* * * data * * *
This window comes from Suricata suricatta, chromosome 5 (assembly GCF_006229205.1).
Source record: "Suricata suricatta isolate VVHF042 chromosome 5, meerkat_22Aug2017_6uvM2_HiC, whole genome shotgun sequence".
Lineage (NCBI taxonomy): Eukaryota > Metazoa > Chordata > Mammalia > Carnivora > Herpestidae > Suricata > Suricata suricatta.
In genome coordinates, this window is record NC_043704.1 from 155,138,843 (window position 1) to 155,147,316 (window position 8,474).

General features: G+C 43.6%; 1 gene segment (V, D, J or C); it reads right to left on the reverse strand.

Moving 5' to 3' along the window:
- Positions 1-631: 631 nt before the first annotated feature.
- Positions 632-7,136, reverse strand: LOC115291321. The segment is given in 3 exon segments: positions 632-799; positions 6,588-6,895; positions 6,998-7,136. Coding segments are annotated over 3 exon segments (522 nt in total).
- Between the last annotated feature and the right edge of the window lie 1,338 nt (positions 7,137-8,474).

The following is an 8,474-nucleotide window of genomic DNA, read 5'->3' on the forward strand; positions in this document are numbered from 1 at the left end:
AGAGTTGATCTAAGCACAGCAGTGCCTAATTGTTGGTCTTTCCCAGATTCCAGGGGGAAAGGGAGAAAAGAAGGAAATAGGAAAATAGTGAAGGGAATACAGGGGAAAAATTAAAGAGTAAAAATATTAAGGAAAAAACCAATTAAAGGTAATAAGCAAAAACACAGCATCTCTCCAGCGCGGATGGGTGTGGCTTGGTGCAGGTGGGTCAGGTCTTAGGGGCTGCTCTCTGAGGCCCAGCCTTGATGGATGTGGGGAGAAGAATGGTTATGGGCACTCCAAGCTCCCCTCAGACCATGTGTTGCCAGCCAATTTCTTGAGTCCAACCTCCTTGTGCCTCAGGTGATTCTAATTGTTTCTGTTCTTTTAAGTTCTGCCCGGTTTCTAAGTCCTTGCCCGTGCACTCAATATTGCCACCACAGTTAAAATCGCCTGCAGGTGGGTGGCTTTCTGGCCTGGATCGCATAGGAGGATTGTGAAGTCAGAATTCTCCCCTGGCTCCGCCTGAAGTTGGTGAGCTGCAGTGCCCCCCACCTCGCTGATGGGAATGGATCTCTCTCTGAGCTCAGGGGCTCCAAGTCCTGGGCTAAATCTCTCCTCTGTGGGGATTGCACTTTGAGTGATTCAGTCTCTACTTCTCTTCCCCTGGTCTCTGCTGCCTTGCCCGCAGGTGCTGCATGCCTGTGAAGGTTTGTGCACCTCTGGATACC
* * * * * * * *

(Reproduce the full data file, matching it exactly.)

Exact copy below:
This window comes from Suricata suricatta, chromosome 5 (assembly GCF_006229205.1).
Source record: "Suricata suricatta isolate VVHF042 chromosome 5, meerkat_22Aug2017_6uvM2_HiC, whole genome shotgun sequence".
Lineage (NCBI taxonomy): Eukaryota > Metazoa > Chordata > Mammalia > Carnivora > Herpestidae > Suricata > Suricata suricatta.
In genome coordinates, this window is record NC_043704.1 from 155,138,843 (window position 1) to 155,147,316 (window position 8,474).

General features: G+C 43.6%; 1 gene segment (V, D, J or C); it reads right to left on the reverse strand.

Moving 5' to 3' along the window:
- Positions 1-631: 631 nt before the first annotated feature.
- Positions 632-7,136, reverse strand: LOC115291321. The segment is given in 3 exon segments: positions 632-799; positions 6,588-6,895; positions 6,998-7,136. Coding segments are annotated over 3 exon segments (522 nt in total).
- Between the last annotated feature and the right edge of the window lie 1,338 nt (positions 7,137-8,474).

The following is an 8,474-nucleotide window of genomic DNA, read 5'->3' on the forward strand; positions in this document are numbered from 1 at the left end:
AGAGTTGATCTAAGCACAGCAGTGCCTAATTGTTGGTCTTTCCCAGATTCCAGGGGGAAAGGGAGAAAAGAAGGAAATAGGAAAATAGTGAAGGGAATACAGGGGAAAAATTAAAGAGTAAAAATATTAAGGAAAAAACCAATTAAAGGTAATAAGCAAAAACACAGCATCTCTCCAGCGCGGATGGGTGTGGCTTGGTGCAGGTGGGTCAGGTCTTAGGGGCTGCTCTCTGAGGCCCAGCCTTGATGGATGTGGGGAGAAGAATGGTTATGGGCACTCCAAGCTCCCCTCAGACCATGTGTTGCCAGCCAATTTCTTGAGTCCAACCTCCTTGTGCCTCAGGTGATTCTAATTGTTTCTGTTCTTTTAAGTTCTGCCCGGTTTCTAAGTCCTTGCCCGTGCACTCAATATTGCCACCACAGTTAAAATCGCCTGCAGGTGGGTGGCTTTCTGGCCTGGATCGCATAGGAGGATTGTGAAGTCAGAATTCTCCCCTGGCTCCGCCTGAAGTTGGTGAGCTGCAGTGCCCCCCACCTCGCTGATGGGAATGGATCTCTCTCTGAGCTCAGGGGCTCCAAGTCCTGGGCTAAATCTCTCCTCTGTGGGGATTGCACTTTGAGTGATTCAGTCTCTACTTCTCTTCCCCTGGTCTCTGCTGCCTTGCCCGCAGGTGCTGCATGCCTGTGAAGGTTTGTGCACCTCTGGATACC